As is often the case with so many other post-war manufacturers, through a lack of available records – as is the case with G.A. Jenkins – we assume the bigger name to be responsible for the majority of the designs produced, thereby eliminating any potential interest in the work of designers and craftsmen who deserve credit. The subsequent revival of these designers must wait until we endeavour to investigate their work further, rather than simply google the more commonplace name and then attribute all designs to that more immediate person. Many people were involved in the re-instatement of British manufacture in the post-war years. The likes of Ernest Race, Robin and Lucienne Day all hold their place, amongst the magnitude of talent involved in, for example, the ‘Britain Can Make It’ exhibition of 1946 and the subsequent ‘Festival of Britain’ in 1951. Unless we work to research through books and period features, these names will be forgotten to the age and their work remain undiscovered forever.


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49 modern bungalows

49 modern bungalows

Ham Farm Road

Ham Farm Road

I came across this single storey house pictured in 50 Modern Bungalows and,
initially, I could not figure out where in Ham Common it might be.  Working
within the field of post-war industrial design and living amongst the
architecture of that period – the 1954 Span housing development, Parkleys –
I have made it my mission to acquire as full a knowledge as possible of the art, design and architecture of that time.  Living in Ham Common there are plenty of opportunities to discover and admire architecture of all periods, from the Queen Anne and Georgian houses grouped around the common to the concentration of Modernist houses that sprung up in the post-war years.  These seemingly disparate styles of architecture all sit happily side by side in this environment,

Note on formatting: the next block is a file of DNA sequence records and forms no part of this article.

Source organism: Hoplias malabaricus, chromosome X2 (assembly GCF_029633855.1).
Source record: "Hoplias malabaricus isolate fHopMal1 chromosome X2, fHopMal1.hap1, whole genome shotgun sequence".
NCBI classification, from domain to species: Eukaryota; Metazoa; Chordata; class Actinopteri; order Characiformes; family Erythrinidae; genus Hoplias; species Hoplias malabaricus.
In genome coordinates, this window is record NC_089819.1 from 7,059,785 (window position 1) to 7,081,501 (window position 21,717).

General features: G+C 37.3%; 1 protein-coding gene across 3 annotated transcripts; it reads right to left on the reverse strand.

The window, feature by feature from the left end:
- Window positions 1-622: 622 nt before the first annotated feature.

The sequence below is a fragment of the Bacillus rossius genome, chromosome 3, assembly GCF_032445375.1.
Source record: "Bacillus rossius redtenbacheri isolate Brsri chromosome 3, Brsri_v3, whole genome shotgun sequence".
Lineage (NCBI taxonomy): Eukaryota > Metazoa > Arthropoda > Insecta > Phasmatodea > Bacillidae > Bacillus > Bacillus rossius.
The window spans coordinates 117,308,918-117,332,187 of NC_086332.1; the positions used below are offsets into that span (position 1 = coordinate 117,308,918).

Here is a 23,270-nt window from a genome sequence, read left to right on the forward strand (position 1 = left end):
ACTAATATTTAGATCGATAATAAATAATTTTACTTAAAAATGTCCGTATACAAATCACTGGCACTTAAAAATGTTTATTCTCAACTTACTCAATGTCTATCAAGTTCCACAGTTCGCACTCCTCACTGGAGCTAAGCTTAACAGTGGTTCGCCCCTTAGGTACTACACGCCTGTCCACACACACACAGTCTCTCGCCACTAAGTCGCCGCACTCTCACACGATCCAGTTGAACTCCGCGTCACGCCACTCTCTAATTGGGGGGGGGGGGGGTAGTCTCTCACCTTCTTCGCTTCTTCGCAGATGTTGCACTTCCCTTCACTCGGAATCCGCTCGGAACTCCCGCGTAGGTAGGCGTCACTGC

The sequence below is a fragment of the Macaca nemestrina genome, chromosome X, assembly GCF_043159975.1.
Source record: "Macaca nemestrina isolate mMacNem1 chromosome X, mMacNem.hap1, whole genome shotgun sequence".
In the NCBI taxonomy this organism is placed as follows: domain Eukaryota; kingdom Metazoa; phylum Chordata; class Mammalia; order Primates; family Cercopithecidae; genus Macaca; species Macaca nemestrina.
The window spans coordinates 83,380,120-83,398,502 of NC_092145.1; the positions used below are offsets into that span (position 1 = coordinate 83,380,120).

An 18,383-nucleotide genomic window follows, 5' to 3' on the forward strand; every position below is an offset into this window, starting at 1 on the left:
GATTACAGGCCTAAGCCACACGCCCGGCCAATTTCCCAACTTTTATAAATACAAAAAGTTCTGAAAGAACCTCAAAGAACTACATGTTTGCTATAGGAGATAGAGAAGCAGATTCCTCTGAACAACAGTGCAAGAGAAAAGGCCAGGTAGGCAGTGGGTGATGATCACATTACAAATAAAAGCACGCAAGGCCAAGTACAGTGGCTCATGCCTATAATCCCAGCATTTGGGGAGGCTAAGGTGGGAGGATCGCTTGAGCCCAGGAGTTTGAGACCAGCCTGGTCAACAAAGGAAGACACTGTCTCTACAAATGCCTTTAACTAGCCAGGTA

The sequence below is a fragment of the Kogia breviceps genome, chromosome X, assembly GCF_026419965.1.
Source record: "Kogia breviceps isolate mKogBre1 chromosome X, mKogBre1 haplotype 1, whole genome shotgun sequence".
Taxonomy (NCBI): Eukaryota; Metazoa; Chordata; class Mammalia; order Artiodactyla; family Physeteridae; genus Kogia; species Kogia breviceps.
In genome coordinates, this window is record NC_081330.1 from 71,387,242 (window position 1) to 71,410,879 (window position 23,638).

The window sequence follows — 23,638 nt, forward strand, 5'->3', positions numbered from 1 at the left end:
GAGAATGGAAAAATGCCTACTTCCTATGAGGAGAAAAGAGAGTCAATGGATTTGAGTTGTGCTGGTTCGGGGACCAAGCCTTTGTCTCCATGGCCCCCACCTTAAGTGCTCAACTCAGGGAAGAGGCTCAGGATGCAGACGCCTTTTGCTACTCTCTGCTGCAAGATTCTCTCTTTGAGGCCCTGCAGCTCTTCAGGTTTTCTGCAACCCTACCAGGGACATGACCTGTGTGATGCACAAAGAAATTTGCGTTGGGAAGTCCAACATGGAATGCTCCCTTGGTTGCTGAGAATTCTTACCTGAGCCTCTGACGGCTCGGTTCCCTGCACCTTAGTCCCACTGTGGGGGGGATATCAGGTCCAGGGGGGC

nestled between Richmond, Richmond Park and the River Thames, where Ham ends with the fine heritage of Ham House.

As I pondered the reality that this quiet and undemanding house could well
have disappeared, I looked to the back of the photograph.  It was then I
recognised the roof line and tiled wall of the house next door.  That
neighbouring house stands on Ham Farm Road, a single track lane which
borders Parkleys.  The plots along this road were sold by Span Developments
to fund the building of Parkleys and were purchased by individuals with one
major covenant: that on each plot there was to be built only a single
dwelling and each of these family houses were to be designed either by a
Span Developments-endorsed architect or built to a standard Eric Lyons’